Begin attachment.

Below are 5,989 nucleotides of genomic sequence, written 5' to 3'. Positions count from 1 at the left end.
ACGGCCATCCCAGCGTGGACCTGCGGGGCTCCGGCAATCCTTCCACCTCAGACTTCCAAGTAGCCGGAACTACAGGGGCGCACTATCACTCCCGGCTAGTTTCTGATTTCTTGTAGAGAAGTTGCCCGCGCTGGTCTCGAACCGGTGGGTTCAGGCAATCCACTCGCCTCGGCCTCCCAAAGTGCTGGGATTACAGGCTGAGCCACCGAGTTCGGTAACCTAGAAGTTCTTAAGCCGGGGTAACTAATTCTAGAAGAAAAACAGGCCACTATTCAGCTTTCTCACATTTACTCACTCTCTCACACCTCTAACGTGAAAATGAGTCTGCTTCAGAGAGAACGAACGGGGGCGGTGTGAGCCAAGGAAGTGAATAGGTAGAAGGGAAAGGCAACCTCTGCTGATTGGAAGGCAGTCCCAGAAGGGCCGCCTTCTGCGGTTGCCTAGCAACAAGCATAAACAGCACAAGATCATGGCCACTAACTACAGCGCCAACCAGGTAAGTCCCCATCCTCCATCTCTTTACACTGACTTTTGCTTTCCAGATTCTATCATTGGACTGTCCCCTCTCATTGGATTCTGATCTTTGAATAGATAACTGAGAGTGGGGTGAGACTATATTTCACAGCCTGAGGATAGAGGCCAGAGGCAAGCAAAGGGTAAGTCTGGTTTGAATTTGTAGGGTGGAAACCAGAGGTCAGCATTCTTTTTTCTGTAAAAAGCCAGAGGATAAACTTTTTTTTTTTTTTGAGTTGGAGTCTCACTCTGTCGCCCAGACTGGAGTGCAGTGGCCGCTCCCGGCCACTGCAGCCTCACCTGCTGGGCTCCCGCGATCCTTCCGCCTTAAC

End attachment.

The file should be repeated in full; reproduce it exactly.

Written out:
Below are 5,989 nucleotides of genomic sequence, written 5' to 3'. Positions count from 1 at the left end.
ACGGCCATCCCAGCGTGGACCTGCGGGGCTCCGGCAATCCTTCCACCTCAGACTTCCAAGTAGCCGGAACTACAGGGGCGCACTATCACTCCCGGCTAGTTTCTGATTTCTTGTAGAGAAGTTGCCCGCGCTGGTCTCGAACCGGTGGGTTCAGGCAATCCACTCGCCTCGGCCTCCCAAAGTGCTGGGATTACAGGCTGAGCCACCGAGTTCGGTAACCTAGAAGTTCTTAAGCCGGGGTAACTAATTCTAGAAGAAAAACAGGCCACTATTCAGCTTTCTCACATTTACTCACTCTCTCACACCTCTAACGTGAAAATGAGTCTGCTTCAGAGAGAACGAACGGGGGCGGTGTGAGCCAAGGAAGTGAATAGGTAGAAGGGAAAGGCAACCTCTGCTGATTGGAAGGCAGTCCCAGAAGGGCCGCCTTCTGCGGTTGCCTAGCAACAAGCATAAACAGCACAAGATCATGGCCACTAACTACAGCGCCAACCAGGTAAGTCCCCATCCTCCATCTCTTTACACTGACTTTTGCTTTCCAGATTCTATCATTGGACTGTCCCCTCTCATTGGATTCTGATCTTTGAATAGATAACTGAGAGTGGGGTGAGACTATATTTCACAGCCTGAGGATAGAGGCCAGAGGCAAGCAAAGGGTAAGTCTGGTTTGAATTTGTAGGGTGGAAACCAGAGGTCAGCATTCTTTTTTCTGTAAAAAGCCAGAGGATAAACTTTTTTTTTTTTTTGAGTTGGAGTCTCACTCTGTCGCCCAGACTGGAGTGCAGTGGCCGCTCCCGGCCACTGCAGCCTCACCTGCTGGGCTCCCGCGATCCTTCCGCCTTAAC